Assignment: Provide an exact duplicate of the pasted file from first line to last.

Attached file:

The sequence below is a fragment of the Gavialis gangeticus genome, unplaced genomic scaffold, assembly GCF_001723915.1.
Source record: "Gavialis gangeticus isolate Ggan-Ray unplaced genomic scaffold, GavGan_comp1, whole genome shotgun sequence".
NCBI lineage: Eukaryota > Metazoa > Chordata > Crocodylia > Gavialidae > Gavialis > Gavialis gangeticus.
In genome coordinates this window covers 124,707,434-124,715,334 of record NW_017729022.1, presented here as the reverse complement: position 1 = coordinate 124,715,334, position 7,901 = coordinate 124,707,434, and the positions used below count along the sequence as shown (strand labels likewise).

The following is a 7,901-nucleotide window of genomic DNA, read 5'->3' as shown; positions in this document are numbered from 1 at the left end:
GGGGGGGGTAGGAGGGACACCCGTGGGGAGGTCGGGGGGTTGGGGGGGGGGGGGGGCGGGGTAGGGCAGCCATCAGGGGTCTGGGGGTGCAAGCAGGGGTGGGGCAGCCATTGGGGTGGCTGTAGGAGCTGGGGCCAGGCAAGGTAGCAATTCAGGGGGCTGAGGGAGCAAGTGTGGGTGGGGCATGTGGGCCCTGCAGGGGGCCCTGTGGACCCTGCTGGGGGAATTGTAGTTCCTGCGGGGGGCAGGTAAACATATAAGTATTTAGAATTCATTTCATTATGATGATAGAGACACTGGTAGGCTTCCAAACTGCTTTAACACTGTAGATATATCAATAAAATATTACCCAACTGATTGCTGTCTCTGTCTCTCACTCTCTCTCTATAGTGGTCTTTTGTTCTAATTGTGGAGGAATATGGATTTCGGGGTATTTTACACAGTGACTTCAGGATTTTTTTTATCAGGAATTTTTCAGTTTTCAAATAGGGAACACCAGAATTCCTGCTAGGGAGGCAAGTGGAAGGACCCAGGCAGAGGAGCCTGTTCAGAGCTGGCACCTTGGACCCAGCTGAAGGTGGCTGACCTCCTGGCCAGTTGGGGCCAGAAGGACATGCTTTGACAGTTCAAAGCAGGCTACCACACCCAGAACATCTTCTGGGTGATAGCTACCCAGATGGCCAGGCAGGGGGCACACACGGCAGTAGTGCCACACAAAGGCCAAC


The sequence below is a fragment of the Gavialis gangeticus genome, unplaced genomic scaffold, assembly GCF_001723915.1.
Source record: "Gavialis gangeticus isolate Ggan-Ray unplaced genomic scaffold, GavGan_comp1, whole genome shotgun sequence".
NCBI lineage: Eukaryota > Metazoa > Chordata > Crocodylia > Gavialidae > Gavialis > Gavialis gangeticus.
In genome coordinates this window covers 124,707,434-124,715,334 of record NW_017729022.1, presented here as the reverse complement: position 1 = coordinate 124,715,334, position 7,901 = coordinate 124,707,434, and the positions used below count along the sequence as shown (strand labels likewise).

The following is a 7,901-nucleotide window of genomic DNA, read 5'->3' as shown; positions in this document are numbered from 1 at the left end:
GGGGGGGGTAGGAGGGACACCCGTGGGGAGGTCGGGGGGTTGGGGGGGGGGGGGGGCGGGGTAGGGCAGCCATCAGGGGTCTGGGGGTGCAAGCAGGGGTGGGGCAGCCATTGGGGTGGCTGTAGGAGCTGGGGCCAGGCAAGGTAGCAATTCAGGGGGCTGAGGGAGCAAGTGTGGGTGGGGCATGTGGGCCCTGCAGGGGGCCCTGTGGACCCTGCTGGGGGAATTGTAGTTCCTGCGGGGGGCAGGTAAACATATAAGTATTTAGAATTCATTTCATTATGATGATAGAGACACTGGTAGGCTTCCAAACTGCTTTAACACTGTAGATATATCAATAAAATATTACCCAACTGATTGCTGTCTCTGTCTCTCACTCTCTCTCTATAGTGGTCTTTTGTTCTAATTGTGGAGGAATATGGATTTCGGGGTATTTTACACAGTGACTTCAGGATTTTTTTTATCAGGAATTTTTCAGTTTTCAAATAGGGAACACCAGAATTCCTGCTAGGGAGGCAAGTGGAAGGACCCAGGCAGAGGAGCCTGTTCAGAGCTGGCACCTTGGACCCAGCTGAAGGTGGCTGACCTCCTGGCCAGTTGGGGCCAGAAGGACATGCTTTGACAGTTCAAAGCAGGCTACCACACCCAGAACATCTTCTGGGTGATAGCTACCCAGATGGCCAGGCAGGGGGCACACACGGCAGTAGTGCCACACAAAGGCCAAC